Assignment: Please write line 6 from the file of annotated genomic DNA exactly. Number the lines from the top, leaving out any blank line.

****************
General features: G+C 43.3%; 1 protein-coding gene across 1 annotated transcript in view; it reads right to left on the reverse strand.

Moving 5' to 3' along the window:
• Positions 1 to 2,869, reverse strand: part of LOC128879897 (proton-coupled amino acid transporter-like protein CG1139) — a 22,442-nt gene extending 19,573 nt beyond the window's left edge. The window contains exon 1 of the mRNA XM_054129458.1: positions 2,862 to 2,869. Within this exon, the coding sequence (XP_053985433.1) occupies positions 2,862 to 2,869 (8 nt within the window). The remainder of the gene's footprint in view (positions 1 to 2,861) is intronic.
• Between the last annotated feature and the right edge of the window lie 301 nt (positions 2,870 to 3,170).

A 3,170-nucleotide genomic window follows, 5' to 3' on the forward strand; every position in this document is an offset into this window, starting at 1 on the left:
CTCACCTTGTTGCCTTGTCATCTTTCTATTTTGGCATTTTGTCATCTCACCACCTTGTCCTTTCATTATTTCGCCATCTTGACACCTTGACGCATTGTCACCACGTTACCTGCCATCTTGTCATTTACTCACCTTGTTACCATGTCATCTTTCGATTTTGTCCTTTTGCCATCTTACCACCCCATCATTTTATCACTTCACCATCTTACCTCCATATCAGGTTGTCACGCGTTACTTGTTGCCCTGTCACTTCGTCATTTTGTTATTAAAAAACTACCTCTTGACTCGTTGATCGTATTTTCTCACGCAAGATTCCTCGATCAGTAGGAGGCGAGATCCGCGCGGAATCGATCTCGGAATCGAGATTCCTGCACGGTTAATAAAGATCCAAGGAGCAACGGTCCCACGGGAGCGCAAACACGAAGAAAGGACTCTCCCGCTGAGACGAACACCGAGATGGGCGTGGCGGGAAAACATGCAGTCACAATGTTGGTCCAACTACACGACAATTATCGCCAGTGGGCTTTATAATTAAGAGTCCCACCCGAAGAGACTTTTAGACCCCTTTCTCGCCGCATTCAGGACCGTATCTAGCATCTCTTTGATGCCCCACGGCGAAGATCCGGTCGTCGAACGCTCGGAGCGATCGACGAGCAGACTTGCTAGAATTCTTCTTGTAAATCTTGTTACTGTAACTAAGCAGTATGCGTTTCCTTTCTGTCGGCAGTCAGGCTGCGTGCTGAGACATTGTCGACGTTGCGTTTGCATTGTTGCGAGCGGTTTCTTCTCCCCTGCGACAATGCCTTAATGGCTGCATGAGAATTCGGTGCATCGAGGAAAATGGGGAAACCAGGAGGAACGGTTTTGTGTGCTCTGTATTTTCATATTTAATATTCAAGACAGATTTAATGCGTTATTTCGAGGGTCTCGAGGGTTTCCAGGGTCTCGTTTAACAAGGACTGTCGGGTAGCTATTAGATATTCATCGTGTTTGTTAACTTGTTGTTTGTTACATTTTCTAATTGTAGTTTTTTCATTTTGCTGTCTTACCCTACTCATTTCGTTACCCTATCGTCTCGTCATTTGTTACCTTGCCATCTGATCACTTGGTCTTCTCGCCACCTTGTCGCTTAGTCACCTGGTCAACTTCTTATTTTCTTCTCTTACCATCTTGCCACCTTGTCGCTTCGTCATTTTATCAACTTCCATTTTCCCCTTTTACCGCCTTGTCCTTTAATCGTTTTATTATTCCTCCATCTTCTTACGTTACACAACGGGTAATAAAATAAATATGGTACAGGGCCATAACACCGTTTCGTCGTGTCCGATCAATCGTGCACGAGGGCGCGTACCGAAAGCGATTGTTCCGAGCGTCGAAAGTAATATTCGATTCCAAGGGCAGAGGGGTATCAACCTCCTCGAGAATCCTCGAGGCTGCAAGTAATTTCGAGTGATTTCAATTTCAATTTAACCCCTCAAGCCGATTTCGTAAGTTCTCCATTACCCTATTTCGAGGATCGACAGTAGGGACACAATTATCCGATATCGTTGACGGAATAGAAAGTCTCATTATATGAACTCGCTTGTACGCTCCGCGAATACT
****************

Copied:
CTCACCTTGTTGCCTTGTCATCTTTCTATTTTGGCATTTTGTCATCTCACCACCTTGTCCTTTCATTATTTCGCCATCTTGACACCTTGACGCATTGTCACCACGTTACCTGCCATCTTGTCATTTACTCACCTTGTTACCATGTCATCTTTCGATTTTGTCCTTTTGCCATCTTACCACCCCATCATTTTATCACTTCACCATCTTACCTCCATATCAGGTTGTCACGCGTTACTTGTTGCCCTGTCACTTCGTCATTTTGTTATTAAAAAACTACCTCTTGACTCGTTGATCGTATTTTCTCACGCAAGATTCCTCGATCAGTAGGAGGCGAGATCCGCGCGGAATCGATCTCGGAATCGAGATTCCTGCACGGTTAATAAAGATCCAAGGAGCAACGGTCCCACGGGAGCGCAAACACGAAGAAAGGACTCTCCCGCTGAGACGAACACCGAGATGGGCGTGGCGGGAAAACATGCAGTCACAATGTTGGTCCAACTACACGACAATTATCGCCAGTGGGCTTTATAATTAAGAGTCCCACCCGAAGAGACTTTTAGACCCCTTTCTCGCCGCATTCAGGACCGTATCTAGCATCTCTTTGATGCCCCACGGCGAAGATCCGGTCGTCGAACGCTCGGAGCGATCGACGAGCAGACTTGCTAGAATTCTTCTTGTAAATCTTGTTACTGTAACTAAGCAGTATGCGTTTCCTTTCTGTCGGCAGTCAGGCTGCGTGCTGAGACATTGTCGACGTTGCGTTTGCATTGTTGCGAGCGGTTTCTTCTCCCCTGCGACAATGCCTTAATGGCTGCATGAGAATTCGGTGCATCGAGGAAAATGGGGAAACCAGGAGGAACGGTTTTGTGTGCTCTGTATTTTCATATTTAATATTCAAGACAGATTTAATGCGTTATTTCGAGGGTCTCGAGGGTTTCCAGGGTCTCGTTTAACAAGGACTGTCGGGTAGCTATTAGATATTCATCGTGTTTGTTAACTTGTTGTTTGTTACATTTTCTAATTGTAGTTTTTTCATTTTGCTGTCTTACCCTACTCATTTCGTTACCCTATCGTCTCGTCATTTGTTACCTTGCCATCTGATCACTTGGTCTTCTCGCCACCTTGTCGCTTAGTCACCTGGTCAACTTCTTATTTTCTTCTCTTACCATCTTGCCACCTTGTCGCTTCGTCATTTTATCAACTTCCATTTTCCCCTTTTACCGCCTTGTCCTTTAATCGTTTTATTATTCCTCCATCTTCTTACGTTACACAACGGGTAATAAAATAAATATGGTACAGGGCCATAACACCGTTTCGTCGTGTCCGATCAATCGTGCACGAGGGCGCGTACCGAAAGCGATTGTTCCGAGCGTCGAAAGTAATATTCGATTCCAAGGGCAGAGGGGTATCAACCTCCTCGAGAATCCTCGAGGCTGCAAGTAATTTCGAGTGATTTCAATTTCAATTTAACCCCTCAAGCCGATTTCGTAAGTTCTCCATTACCCTATTTCGAGGATCGACAGTAGGGACACAATTATCCGATATCGTTGACGGAATAGAAAGTCTCATTATATGAACTCGCTTGTACGCTCCGCGAATACT